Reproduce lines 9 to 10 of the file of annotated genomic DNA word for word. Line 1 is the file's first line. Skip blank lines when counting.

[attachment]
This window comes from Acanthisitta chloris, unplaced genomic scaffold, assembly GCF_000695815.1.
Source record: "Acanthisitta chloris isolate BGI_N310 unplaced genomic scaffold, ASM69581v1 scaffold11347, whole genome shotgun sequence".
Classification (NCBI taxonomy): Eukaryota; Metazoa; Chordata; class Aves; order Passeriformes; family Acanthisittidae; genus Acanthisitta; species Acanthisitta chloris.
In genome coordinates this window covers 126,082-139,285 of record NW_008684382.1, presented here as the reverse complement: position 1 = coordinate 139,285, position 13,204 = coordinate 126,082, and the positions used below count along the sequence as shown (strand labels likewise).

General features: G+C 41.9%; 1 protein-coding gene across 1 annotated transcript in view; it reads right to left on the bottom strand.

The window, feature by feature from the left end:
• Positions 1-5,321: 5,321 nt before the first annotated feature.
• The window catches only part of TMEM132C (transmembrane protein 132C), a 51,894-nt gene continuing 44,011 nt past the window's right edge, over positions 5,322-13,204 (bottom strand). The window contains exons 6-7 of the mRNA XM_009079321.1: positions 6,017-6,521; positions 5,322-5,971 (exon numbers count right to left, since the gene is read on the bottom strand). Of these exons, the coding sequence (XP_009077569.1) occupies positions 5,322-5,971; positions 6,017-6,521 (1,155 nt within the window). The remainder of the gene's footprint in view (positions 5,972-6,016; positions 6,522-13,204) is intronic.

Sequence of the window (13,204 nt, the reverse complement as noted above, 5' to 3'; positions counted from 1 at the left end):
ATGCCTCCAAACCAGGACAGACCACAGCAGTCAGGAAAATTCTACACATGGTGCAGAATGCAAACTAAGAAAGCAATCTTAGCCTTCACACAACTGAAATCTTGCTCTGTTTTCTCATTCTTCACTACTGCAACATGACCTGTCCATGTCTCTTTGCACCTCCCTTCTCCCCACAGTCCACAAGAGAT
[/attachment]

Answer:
Sequence of the window (13,204 nt, the reverse complement as noted above, 5' to 3'; positions counted from 1 at the left end):
ATGCCTCCAAACCAGGACAGACCACAGCAGTCAGGAAAATTCTACACATGGTGCAGAATGCAAACTAAGAAAGCAATCTTAGCCTTCACACAACTGAAATCTTGCTCTGTTTTCTCATTCTTCACTACTGCAACATGACCTGTCCATGTCTCTTTGCACCTCCCTTCTCCCCACAGTCCACAAGAGAT